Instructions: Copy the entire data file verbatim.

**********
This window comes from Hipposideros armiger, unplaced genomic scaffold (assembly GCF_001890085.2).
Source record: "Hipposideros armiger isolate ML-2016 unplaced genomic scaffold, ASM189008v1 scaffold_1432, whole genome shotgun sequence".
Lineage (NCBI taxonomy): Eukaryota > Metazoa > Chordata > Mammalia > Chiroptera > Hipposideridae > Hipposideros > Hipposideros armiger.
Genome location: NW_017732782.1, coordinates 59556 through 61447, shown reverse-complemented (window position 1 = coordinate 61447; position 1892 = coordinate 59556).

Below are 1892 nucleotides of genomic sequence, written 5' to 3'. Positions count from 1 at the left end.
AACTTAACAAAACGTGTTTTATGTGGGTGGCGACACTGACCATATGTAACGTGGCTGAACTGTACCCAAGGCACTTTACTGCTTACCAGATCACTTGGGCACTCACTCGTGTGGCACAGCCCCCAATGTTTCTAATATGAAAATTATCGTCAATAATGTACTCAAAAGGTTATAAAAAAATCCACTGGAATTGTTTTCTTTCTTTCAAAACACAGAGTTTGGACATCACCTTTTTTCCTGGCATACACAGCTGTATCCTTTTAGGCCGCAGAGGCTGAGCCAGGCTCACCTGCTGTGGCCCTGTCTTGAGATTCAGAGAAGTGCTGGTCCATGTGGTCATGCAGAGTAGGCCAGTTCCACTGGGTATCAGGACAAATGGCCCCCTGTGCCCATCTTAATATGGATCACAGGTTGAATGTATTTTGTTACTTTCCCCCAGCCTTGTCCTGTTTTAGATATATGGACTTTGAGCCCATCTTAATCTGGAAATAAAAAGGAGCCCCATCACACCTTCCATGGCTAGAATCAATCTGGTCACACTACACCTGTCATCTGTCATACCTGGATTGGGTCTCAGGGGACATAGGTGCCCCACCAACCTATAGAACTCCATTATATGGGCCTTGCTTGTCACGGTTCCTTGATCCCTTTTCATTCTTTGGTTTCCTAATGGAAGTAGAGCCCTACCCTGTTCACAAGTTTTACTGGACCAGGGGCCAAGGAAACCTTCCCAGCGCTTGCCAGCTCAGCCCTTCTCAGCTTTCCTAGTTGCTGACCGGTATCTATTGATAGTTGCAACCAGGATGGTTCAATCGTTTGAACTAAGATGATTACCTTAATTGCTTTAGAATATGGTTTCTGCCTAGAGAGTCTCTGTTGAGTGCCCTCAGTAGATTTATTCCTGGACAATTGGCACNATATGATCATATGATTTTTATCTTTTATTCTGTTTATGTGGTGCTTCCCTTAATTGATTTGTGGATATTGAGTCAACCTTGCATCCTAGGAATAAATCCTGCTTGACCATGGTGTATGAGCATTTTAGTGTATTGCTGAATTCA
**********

This window comes from Hipposideros armiger, unplaced genomic scaffold (assembly GCF_001890085.2).
Source record: "Hipposideros armiger isolate ML-2016 unplaced genomic scaffold, ASM189008v1 scaffold_1432, whole genome shotgun sequence".
Lineage (NCBI taxonomy): Eukaryota > Metazoa > Chordata > Mammalia > Chiroptera > Hipposideridae > Hipposideros > Hipposideros armiger.
Genome location: NW_017732782.1, coordinates 59556 through 61447, shown reverse-complemented (window position 1 = coordinate 61447; position 1892 = coordinate 59556).

Below are 1892 nucleotides of genomic sequence, written 5' to 3'. Positions count from 1 at the left end.
AACTTAACAAAACGTGTTTTATGTGGGTGGCGACACTGACCATATGTAACGTGGCTGAACTGTACCCAAGGCACTTTACTGCTTACCAGATCACTTGGGCACTCACTCGTGTGGCACAGCCCCCAATGTTTCTAATATGAAAATTATCGTCAATAATGTACTCAAAAGGTTATAAAAAAATCCACTGGAATTGTTTTCTTTCTTTCAAAACACAGAGTTTGGACATCACCTTTTTTCCTGGCATACACAGCTGTATCCTTTTAGGCCGCAGAGGCTGAGCCAGGCTCACCTGCTGTGGCCCTGTCTTGAGATTCAGAGAAGTGCTGGTCCATGTGGTCATGCAGAGTAGGCCAGTTCCACTGGGTATCAGGACAAATGGCCCCCTGTGCCCATCTTAATATGGATCACAGGTTGAATGTATTTTGTTACTTTCCCCCAGCCTTGTCCTGTTTTAGATATATGGACTTTGAGCCCATCTTAATCTGGAAATAAAAAGGAGCCCCATCACACCTTCCATGGCTAGAATCAATCTGGTCACACTACACCTGTCATCTGTCATACCTGGATTGGGTCTCAGGGGACATAGGTGCCCCACCAACCTATAGAACTCCATTATATGGGCCTTGCTTGTCACGGTTCCTTGATCCCTTTTCATTCTTTGGTTTCCTAATGGAAGTAGAGCCCTACCCTGTTCACAAGTTTTACTGGACCAGGGGCCAAGGAAACCTTCCCAGCGCTTGCCAGCTCAGCCCTTCTCAGCTTTCCTAGTTGCTGACCGGTATCTATTGATAGTTGCAACCAGGATGGTTCAATCGTTTGAACTAAGATGATTACCTTAATTGCTTTAGAATATGGTTTCTGCCTAGAGAGTCTCTGTTGAGTGCCCTCAGTAGATTTATTCCTGGACAATTGGCACNATATGATCATATGATTTTTATCTTTTATTCTGTTTATGTGGTGCTTCCCTTAATTGATTTGTGGATATTGAGTCAACCTTGCATCCTAGGAATAAATCCTGCTTGACCATGGTGTATGAGCATTTTAGTGTATTGCTGAATTCA